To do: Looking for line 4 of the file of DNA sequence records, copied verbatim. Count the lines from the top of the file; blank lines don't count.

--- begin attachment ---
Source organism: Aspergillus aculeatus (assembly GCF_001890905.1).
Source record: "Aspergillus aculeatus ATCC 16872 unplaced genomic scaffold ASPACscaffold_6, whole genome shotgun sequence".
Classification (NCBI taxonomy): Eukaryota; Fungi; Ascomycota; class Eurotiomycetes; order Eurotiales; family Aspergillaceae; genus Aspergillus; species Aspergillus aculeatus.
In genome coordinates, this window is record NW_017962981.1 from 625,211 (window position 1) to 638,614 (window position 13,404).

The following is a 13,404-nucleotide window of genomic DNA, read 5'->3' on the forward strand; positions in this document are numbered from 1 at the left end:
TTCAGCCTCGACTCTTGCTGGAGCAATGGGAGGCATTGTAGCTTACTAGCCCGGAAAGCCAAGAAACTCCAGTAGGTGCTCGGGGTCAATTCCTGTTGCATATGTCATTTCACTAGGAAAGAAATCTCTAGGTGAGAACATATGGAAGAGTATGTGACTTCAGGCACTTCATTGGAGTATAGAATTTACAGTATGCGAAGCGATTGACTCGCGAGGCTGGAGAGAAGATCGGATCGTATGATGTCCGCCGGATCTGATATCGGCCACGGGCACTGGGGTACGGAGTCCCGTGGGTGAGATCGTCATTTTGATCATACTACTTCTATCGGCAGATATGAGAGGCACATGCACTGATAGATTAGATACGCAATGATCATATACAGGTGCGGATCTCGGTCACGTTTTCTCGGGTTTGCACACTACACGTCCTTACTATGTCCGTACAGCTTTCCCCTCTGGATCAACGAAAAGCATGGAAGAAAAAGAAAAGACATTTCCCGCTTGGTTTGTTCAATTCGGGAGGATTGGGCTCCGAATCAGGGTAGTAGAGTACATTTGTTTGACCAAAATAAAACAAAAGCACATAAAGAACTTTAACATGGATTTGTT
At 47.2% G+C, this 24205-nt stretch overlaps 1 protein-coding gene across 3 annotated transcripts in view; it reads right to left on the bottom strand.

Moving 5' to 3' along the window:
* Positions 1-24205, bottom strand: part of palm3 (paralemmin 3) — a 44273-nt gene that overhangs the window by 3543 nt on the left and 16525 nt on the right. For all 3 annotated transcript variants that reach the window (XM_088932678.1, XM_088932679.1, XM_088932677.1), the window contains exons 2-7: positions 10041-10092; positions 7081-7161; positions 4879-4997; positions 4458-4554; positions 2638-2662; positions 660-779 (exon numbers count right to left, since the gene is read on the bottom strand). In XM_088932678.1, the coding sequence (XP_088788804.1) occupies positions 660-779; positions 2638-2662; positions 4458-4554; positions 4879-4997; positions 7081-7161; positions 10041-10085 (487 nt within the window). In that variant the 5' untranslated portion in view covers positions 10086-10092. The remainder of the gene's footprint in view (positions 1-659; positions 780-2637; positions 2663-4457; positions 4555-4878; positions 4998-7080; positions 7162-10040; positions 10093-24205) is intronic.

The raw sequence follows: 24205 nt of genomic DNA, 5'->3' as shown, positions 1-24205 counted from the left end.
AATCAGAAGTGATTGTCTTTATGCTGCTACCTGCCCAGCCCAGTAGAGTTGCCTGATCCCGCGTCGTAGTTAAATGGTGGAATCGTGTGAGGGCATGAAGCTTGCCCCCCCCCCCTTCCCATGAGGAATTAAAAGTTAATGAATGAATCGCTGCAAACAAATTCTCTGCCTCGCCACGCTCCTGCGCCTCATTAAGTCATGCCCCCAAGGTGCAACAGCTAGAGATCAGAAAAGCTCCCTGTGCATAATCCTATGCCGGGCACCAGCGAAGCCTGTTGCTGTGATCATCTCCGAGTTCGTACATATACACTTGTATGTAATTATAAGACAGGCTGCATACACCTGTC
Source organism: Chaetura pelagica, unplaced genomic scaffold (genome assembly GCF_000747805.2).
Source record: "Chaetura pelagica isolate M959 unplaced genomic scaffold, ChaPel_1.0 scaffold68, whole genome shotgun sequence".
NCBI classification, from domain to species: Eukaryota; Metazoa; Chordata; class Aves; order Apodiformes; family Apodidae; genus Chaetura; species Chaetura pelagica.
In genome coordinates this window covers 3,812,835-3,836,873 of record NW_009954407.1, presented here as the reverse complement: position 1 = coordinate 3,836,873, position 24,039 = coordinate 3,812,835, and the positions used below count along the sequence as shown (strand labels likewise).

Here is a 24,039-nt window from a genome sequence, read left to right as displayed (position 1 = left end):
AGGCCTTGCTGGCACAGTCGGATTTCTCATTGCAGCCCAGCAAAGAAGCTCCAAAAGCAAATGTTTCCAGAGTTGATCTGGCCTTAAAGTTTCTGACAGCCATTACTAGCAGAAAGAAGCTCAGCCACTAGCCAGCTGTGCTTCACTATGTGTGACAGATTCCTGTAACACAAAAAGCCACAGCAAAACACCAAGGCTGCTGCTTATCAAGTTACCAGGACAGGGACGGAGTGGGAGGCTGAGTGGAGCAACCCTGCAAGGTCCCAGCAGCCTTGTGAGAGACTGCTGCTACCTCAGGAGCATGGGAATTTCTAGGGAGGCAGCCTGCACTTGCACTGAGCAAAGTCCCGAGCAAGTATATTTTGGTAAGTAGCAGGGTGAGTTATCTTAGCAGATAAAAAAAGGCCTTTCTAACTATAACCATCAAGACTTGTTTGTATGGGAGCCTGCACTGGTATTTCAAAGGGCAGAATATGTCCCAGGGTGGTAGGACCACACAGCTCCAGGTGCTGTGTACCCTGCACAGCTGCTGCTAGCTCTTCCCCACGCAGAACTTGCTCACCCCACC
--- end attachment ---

In genome coordinates, this window is record NW_017962981.1 from 625,211 (window position 1) to 638,614 (window position 13,404).